Evolution of FCS Education

  • Start of FCS Education

    Family and Consumer Sciences began being taught in the mid-nineteenth century as domestic economy for girls. In this time, women were taken away from the public eye of the community and put into the private eye of the home.
  • American Association of Family and Consumer Sciences

    American Association of Family and Consumer Sciences
    Created by Ellen H. Richards in the early twentieth century, the AAFCS (originally the American Home Economics Association) was created to emphasize cultural, ethical, and social ideals, and the scientific management of household work.
  • Smith-Lever Act of 1914

    The Smith-Lever Act of 1914 established the Cooperative Extension system, in order to provide community educational programs in every county of the U.S.. From this program, Home Economics education was established, and it continues to provide links between the U.S. Department of Agriculture and land-grant universities. All this is for family and consumer education programming, in an effort to improve lives and communities.
  • Smith-Hughes Act of 1917

    This act established vocational education for paid employment along with vocational home economics education in most public school. By providing funding and equipment, this act transformed the field of study from a female version of general liberal arts and science education, to vocational home economics education for girls in secondary schools.
  • Future Homemakers of America

    Future Homemakers of America
    The Future Homemakers of America (FHA), established in 1945, developed community leadership through a cocurricular high school organization.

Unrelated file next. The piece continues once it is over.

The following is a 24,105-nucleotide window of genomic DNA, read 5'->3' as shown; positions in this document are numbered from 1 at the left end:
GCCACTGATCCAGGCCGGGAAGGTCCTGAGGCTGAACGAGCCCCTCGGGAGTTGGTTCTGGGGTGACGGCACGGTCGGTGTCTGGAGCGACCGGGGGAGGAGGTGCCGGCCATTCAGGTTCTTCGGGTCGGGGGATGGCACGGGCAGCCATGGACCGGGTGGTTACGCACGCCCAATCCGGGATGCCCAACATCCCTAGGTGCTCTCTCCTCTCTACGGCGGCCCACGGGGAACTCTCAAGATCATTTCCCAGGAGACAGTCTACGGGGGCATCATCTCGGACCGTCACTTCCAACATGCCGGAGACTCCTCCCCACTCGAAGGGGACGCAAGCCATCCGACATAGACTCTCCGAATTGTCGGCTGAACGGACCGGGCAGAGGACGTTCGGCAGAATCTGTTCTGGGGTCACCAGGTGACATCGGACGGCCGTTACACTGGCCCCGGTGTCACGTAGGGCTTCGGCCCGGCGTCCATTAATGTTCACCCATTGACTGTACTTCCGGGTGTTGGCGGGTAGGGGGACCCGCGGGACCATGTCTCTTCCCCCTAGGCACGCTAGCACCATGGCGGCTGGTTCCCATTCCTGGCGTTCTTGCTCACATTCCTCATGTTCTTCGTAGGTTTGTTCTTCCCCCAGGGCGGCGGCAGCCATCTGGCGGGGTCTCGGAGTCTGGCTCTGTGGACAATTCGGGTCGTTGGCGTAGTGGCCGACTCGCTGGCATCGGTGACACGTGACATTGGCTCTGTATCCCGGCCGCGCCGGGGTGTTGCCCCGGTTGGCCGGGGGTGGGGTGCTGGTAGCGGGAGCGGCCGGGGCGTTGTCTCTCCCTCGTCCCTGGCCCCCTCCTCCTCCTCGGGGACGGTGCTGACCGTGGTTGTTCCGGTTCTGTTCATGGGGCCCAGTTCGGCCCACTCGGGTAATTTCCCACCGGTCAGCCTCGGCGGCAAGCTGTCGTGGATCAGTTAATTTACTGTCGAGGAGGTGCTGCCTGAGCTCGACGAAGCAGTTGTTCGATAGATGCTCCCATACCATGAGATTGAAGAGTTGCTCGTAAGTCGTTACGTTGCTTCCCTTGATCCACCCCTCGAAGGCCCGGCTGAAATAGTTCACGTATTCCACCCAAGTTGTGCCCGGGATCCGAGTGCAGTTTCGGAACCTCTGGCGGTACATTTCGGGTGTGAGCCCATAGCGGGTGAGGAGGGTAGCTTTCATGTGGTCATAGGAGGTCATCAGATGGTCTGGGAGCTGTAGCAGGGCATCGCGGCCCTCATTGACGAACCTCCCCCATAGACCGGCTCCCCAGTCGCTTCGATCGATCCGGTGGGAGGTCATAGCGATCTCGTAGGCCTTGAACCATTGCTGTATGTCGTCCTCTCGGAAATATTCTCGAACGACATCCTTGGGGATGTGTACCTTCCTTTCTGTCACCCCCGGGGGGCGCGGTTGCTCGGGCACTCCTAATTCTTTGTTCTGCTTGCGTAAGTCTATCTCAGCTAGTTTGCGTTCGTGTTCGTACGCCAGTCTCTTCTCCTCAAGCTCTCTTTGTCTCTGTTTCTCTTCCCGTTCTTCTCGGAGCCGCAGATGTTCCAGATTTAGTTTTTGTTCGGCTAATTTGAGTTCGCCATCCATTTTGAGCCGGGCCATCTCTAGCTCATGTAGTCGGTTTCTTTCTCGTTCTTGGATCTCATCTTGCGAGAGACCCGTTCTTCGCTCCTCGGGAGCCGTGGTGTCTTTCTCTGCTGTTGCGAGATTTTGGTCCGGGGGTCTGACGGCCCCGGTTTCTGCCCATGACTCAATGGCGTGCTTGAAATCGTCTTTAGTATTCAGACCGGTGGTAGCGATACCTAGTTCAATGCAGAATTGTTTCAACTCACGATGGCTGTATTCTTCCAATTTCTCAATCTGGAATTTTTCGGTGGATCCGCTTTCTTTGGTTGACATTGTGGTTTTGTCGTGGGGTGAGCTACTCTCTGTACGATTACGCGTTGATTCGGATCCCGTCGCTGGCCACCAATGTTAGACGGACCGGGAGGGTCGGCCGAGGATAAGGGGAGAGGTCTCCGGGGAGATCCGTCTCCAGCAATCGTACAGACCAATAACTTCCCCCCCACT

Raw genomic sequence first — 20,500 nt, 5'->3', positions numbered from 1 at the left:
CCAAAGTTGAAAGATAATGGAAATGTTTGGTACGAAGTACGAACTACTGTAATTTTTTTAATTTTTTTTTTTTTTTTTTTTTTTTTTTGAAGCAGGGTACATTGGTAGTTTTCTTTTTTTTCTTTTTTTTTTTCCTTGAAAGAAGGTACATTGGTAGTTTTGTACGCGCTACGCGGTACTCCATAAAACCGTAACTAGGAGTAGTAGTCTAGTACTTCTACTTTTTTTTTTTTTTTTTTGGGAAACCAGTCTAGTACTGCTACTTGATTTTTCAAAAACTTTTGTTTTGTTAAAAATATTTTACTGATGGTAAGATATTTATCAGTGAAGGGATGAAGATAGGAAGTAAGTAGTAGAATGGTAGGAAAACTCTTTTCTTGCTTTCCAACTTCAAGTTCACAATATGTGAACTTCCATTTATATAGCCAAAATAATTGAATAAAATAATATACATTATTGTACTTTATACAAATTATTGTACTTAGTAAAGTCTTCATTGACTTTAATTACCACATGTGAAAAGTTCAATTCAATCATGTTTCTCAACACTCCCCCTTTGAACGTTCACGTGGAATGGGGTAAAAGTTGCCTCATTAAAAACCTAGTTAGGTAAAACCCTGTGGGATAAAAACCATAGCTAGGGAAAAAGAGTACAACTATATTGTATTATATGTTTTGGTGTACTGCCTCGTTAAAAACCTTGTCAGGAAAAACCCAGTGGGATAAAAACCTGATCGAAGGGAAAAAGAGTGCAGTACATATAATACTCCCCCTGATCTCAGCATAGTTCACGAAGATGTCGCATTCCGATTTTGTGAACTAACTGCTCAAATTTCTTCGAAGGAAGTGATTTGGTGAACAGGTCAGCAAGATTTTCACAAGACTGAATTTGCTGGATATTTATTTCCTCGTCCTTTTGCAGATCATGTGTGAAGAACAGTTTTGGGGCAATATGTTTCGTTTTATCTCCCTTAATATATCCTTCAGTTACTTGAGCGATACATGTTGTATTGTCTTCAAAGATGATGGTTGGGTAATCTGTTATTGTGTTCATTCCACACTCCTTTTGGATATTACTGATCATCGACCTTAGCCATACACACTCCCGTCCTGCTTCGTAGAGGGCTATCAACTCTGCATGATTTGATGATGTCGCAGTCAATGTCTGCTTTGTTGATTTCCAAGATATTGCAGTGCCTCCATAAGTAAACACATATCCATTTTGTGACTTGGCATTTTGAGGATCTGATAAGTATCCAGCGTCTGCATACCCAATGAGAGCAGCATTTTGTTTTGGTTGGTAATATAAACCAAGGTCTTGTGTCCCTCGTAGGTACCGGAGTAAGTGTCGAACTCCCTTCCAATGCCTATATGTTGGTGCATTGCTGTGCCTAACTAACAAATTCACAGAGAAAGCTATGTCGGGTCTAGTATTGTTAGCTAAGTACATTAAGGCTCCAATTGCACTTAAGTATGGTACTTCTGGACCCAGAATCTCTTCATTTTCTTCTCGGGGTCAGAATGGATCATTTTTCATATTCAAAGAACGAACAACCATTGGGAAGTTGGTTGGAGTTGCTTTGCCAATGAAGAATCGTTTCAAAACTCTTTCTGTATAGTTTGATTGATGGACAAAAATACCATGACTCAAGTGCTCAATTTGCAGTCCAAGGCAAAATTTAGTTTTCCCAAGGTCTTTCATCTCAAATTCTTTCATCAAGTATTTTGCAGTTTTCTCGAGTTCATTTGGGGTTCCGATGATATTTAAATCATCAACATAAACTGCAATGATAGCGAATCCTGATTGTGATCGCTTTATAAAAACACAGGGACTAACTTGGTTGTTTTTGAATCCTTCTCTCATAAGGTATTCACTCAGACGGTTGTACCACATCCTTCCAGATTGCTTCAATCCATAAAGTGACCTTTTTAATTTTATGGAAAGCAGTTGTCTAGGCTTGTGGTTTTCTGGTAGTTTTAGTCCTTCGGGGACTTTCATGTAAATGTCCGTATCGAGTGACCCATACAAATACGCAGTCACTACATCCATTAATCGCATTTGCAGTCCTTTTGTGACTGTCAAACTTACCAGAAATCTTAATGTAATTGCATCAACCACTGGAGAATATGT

• Vocation Education Act of 1963

    This act shifted funding focus from home economic courses that had been focused on promoting healthy living habits to family and consumer science courses that focused on preparing students for living and working in a global society.
  • Title IV of the Education Amendments Act of 1974

    This act prohibited sexual discrimination in education. All home economics courses were open to males and females. Male enrollment increased in middle and high school career and family-related programs.
  • Carl D. Perkins Vocational Education Act of 1984

    Carl D. Perkins Vocational Education Act of 1984
    This emphasized the focus of family and consumer science programs to limit the effects of gender-role stereotyping in the workplace.
  • Program Strengthening

    Many family and consumer science programs were strengthened in middle and high school curriculum in the 1990's. This happened especially when the curriculum was revised to contribute to academic, technological, workplace, and family and consumer sciences standards and local and state needs.
  • Name Changes

    In 1994, the field changed it's name from Home Economics to Family and Consumer Sciences to reflect cultural and educational developments. Future Homemakers of America was also changed to the Family, Career, and Community Leaders of America.
  • An Intro to Family and Consumer Sciences